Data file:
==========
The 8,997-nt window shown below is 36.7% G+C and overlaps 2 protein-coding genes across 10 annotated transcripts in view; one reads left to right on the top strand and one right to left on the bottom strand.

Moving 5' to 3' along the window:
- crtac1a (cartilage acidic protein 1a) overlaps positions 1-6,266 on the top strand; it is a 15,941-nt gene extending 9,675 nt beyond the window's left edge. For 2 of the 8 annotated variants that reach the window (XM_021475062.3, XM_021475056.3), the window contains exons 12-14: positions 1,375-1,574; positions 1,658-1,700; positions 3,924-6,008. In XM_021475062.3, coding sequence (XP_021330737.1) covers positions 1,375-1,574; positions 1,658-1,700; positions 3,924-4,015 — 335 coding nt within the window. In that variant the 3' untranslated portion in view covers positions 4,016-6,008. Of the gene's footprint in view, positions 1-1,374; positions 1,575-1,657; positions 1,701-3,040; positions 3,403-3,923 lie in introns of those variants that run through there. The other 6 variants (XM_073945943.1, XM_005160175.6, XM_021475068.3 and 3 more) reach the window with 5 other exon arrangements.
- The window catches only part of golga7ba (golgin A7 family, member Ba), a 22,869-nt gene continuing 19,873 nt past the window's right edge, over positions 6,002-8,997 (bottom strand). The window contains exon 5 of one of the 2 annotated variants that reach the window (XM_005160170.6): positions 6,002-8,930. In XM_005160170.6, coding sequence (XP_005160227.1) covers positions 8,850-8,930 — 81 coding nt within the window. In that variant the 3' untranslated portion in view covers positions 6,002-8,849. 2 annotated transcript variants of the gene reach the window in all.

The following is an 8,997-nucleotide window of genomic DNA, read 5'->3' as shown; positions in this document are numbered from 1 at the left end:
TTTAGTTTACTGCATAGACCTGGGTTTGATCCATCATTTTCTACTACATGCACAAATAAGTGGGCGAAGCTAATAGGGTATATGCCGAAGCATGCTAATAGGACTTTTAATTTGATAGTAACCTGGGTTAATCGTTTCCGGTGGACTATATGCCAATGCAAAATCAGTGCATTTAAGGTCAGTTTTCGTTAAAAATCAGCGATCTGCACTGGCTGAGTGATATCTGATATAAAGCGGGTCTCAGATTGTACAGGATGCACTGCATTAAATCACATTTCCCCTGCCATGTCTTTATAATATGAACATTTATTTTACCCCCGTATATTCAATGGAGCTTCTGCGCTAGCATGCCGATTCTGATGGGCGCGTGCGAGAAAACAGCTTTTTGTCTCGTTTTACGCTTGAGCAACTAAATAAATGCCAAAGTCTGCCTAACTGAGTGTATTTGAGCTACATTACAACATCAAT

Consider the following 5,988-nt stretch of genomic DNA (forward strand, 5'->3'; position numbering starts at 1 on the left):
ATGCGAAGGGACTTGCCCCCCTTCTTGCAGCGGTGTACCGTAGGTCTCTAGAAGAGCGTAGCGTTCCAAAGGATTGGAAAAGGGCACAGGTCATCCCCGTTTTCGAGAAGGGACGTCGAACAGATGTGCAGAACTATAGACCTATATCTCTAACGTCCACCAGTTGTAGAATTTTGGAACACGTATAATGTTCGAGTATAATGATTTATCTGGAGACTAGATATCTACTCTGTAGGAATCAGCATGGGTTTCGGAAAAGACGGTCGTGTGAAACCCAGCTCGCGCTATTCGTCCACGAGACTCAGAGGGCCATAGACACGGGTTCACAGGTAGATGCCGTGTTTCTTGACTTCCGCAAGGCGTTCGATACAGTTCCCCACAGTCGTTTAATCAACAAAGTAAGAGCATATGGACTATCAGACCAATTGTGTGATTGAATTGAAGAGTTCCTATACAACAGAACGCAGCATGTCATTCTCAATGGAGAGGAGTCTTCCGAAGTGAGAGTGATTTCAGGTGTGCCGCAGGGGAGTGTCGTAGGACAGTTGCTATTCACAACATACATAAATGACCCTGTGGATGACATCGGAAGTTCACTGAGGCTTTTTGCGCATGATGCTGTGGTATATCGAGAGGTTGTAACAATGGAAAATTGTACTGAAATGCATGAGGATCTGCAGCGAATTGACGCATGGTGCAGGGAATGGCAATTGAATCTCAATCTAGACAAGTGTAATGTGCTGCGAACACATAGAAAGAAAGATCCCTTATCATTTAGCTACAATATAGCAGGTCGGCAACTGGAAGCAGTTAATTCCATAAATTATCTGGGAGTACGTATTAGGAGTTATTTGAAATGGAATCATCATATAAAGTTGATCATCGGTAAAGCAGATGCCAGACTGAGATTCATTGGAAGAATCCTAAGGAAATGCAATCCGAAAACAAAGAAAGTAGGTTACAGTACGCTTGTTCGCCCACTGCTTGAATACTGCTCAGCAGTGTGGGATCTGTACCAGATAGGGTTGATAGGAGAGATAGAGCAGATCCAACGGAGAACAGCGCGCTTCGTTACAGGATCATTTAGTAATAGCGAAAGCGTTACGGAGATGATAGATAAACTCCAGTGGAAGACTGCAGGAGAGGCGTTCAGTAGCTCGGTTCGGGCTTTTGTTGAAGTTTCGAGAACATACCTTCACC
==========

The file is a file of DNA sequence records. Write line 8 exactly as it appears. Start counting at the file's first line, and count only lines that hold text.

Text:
ATGCGAAGGGACTTGCCCCCCTTCTTGCAGCGGTGTACCGTAGGTCTCTAGAAGAGCGTAGCGTTCCAAAGGATTGGAAAAGGGCACAGGTCATCCCCGTTTTCGAGAAGGGACGTCGAACAGATGTGCAGAACTATAGACCTATATCTCTAACGTCCACCAGTTGTAGAATTTTGGAACACGTATAATGTTCGAGTATAATGATTTATCTGGAGACTAGATATCTACTCTGTAGGAATCAGCATGGGTTTCGGAAAAGACGGTCGTGTGAAACCCAGCTCGCGCTATTCGTCCACGAGACTCAGAGGGCCATAGACACGGGTTCACAGGTAGATGCCGTGTTTCTTGACTTCCGCAAGGCGTTCGATACAGTTCCCCACAGTCGTTTAATCAACAAAGTAAGAGCATATGGACTATCAGACCAATTGTGTGATTGAATTGAAGAGTTCCTATACAACAGAACGCAGCATGTCATTCTCAATGGAGAGGAGTCTTCCGAAGTGAGAGTGATTTCAGGTGTGCCGCAGGGGAGTGTCGTAGGACAGTTGCTATTCACAACATACATAAATGACCCTGTGGATGACATCGGAAGTTCACTGAGGCTTTTTGCGCATGATGCTGTGGTATATCGAGAGGTTGTAACAATGGAAAATTGTACTGAAATGCATGAGGATCTGCAGCGAATTGACGCATGGTGCAGGGAATGGCAATTGAATCTCAATCTAGACAAGTGTAATGTGCTGCGAACACATAGAAAGAAAGATCCCTTATCATTTAGCTACAATATAGCAGGTCGGCAACTGGAAGCAGTTAATTCCATAAATTATCTGGGAGTACGTATTAGGAGTTATTTGAAATGGAATCATCATATAAAGTTGATCATCGGTAAAGCAGATGCCAGACTGAGATTCATTGGAAGAATCCTAAGGAAATGCAATCCGAAAACAAAGAAAGTAGGTTACAGTACGCTTGTTCGCCCACTGCTTGAATACTGCTCAGCAGTGTGGGATCTGTACCAGATAGGGTTGATAGGAGAGATAGAGCAGATCCAACGGAGAACAGCGCGCTTCGTTACAGGATCATTTAGTAATAGCGAAAGCGTTACGGAGATGATAGATAAACTCCAGTGGAAGACTGCAGGAGAGGCGTTCAGTAGCTCGGTTCGGGCTTTTGTTGAAGTTTCGAGAACATACCTTCACC